2019-10-01Zeitschriftenartikel DOI: 10.1177/1363461519853649
Causal attribution for mental illness in Cuba: A thematic analysis
Explanatory models (EMs) for illness are highly relevant for patients, and they are also important for clinical diagnoses and treatment. EMs serve to capture patients' personal illness narratives and can help reveal how culture influences these narratives. While much research has aimed to understand EMs in the Western hemisphere, less research has been done on other cultures. Therefore, we investigated local causal attributions for mental illness in Cuba because of its particular history and political system. Although Cuban culture shares many values with Latin American cultures because of Spanish colonization, it is unique because of its socialist political and economic context, which might influence causal attributions. Thus, we developed a qualitative interview outline based on the Clinical Ethnographic Interview and administered interviews to 14 psychiatric patients in Havana. We conducted a thematic analysis to identify repeated patterns of meaning. Six patterns of causal attribution for mental illness were identified: (1) Personal shortcomings, (2) Family influences, (3) Excessive demands, (4) Cultural, economic, and political environment in Cuba, (5) Physical causes, and (6) Symptom-related explanations. In our sample, we found general and Cuba-specific patterns of causal attributions, whereby the Cuba-specific themes mainly locate the causes of mental illness outside the individual. These findings might be related to Cubans' socio-centric personal orientation, the cultural value of familismo and common daily experiences within socialist Cuban society. We discuss how the findings may be related to social stigma and help-seeking behavior.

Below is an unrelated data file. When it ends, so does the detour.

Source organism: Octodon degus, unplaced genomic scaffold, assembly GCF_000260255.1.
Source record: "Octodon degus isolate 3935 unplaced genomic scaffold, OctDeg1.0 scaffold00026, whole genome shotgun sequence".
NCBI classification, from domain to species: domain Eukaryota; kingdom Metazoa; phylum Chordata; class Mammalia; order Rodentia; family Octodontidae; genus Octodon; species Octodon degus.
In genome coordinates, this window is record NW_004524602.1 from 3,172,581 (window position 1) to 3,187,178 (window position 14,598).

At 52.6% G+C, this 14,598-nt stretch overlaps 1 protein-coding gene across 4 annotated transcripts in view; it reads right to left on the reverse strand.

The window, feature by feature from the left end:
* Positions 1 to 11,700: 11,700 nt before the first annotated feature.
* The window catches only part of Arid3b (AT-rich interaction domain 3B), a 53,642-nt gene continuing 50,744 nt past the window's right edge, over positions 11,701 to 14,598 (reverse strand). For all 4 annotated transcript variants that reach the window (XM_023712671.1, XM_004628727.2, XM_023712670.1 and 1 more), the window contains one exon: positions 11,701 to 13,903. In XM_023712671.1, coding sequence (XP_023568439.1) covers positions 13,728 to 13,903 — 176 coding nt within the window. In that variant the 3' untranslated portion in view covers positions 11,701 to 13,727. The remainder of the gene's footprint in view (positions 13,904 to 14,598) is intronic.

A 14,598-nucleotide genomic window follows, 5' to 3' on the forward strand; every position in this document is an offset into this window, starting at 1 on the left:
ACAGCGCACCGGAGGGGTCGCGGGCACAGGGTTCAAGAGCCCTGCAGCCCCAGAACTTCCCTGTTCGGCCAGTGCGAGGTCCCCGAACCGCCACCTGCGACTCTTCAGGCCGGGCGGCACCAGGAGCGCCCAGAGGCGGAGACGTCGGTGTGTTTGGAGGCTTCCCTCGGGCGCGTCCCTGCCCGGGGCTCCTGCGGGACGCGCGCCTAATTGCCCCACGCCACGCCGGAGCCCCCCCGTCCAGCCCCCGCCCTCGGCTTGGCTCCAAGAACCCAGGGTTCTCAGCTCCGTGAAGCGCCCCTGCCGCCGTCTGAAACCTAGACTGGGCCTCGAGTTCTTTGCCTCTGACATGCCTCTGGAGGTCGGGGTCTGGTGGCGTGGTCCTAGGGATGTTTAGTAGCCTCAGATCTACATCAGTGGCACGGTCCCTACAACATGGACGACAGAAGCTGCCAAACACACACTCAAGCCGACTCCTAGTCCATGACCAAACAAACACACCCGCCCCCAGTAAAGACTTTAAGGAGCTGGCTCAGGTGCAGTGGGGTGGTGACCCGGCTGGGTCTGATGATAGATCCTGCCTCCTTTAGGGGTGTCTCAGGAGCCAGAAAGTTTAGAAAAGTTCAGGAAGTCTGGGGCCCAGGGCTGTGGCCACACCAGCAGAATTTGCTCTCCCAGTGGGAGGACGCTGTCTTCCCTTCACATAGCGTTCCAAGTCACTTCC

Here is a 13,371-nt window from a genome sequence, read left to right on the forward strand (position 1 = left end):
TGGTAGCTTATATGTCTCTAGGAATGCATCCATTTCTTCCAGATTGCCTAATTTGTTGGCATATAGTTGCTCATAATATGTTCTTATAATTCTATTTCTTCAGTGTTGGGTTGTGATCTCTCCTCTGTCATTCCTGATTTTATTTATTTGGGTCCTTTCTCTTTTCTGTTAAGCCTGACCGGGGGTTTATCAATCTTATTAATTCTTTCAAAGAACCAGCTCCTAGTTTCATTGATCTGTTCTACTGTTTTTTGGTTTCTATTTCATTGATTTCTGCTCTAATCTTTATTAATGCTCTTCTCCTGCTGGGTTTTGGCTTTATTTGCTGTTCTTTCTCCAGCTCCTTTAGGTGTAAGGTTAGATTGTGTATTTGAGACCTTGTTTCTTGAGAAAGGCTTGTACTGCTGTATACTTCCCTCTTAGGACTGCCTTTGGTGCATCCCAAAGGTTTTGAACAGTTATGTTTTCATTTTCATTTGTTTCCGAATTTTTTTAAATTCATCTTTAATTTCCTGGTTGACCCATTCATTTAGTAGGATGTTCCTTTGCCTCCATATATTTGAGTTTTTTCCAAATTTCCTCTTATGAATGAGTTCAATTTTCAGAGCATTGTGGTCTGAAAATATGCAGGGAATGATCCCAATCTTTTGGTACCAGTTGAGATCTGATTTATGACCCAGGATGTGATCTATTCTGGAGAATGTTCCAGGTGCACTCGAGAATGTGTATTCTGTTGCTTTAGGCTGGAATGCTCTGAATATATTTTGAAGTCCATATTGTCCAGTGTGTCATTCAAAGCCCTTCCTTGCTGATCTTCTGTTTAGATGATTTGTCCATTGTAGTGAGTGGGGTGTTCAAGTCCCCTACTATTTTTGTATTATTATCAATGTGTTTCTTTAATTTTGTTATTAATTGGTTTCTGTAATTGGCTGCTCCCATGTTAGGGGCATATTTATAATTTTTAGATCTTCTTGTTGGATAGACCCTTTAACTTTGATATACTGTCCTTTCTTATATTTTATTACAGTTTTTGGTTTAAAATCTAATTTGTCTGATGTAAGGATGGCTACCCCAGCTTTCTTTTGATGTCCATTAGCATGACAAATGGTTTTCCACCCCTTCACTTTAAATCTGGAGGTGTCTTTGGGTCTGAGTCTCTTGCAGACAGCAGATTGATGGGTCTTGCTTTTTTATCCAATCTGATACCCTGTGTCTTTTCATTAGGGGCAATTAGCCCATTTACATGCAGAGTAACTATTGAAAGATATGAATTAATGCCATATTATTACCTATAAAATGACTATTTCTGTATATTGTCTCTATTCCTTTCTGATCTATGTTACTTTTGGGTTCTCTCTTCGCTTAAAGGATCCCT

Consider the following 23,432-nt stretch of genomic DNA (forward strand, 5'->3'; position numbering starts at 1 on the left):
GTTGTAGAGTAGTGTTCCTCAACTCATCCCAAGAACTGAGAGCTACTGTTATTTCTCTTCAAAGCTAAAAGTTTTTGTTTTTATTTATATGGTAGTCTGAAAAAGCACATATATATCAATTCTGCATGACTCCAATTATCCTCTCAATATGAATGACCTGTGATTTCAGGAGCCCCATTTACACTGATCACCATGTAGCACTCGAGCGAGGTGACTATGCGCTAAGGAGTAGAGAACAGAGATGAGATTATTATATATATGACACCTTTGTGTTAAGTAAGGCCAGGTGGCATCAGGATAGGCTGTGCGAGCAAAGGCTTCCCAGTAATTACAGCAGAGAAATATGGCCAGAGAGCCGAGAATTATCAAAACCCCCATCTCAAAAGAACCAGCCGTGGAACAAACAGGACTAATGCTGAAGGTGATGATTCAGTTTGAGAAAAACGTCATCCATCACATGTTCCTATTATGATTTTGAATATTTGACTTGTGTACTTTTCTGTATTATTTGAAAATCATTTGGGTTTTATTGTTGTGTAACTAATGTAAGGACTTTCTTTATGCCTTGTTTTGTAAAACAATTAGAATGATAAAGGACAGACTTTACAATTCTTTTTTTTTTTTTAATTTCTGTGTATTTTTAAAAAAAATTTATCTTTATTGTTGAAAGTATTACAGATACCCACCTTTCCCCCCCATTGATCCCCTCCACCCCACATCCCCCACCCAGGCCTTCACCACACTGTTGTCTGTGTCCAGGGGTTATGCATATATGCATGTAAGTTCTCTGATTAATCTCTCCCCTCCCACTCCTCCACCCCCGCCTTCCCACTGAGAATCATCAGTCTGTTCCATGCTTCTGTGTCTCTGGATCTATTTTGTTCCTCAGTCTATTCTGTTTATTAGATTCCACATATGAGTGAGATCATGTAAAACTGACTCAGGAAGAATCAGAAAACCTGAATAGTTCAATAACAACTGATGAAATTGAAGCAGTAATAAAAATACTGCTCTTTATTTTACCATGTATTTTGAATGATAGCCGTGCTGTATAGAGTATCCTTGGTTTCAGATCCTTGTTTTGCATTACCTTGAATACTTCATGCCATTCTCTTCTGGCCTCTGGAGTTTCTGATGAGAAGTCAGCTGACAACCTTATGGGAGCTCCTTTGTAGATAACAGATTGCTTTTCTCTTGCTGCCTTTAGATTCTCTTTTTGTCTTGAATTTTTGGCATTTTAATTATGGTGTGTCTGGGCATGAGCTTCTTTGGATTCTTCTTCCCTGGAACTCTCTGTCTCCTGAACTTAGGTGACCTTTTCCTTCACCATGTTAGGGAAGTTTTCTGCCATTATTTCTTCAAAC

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This publication is with permission of the rights owner freely accessible due to an alliance licence and a national licence (funded by the DFG, German Research Foundation) respectively.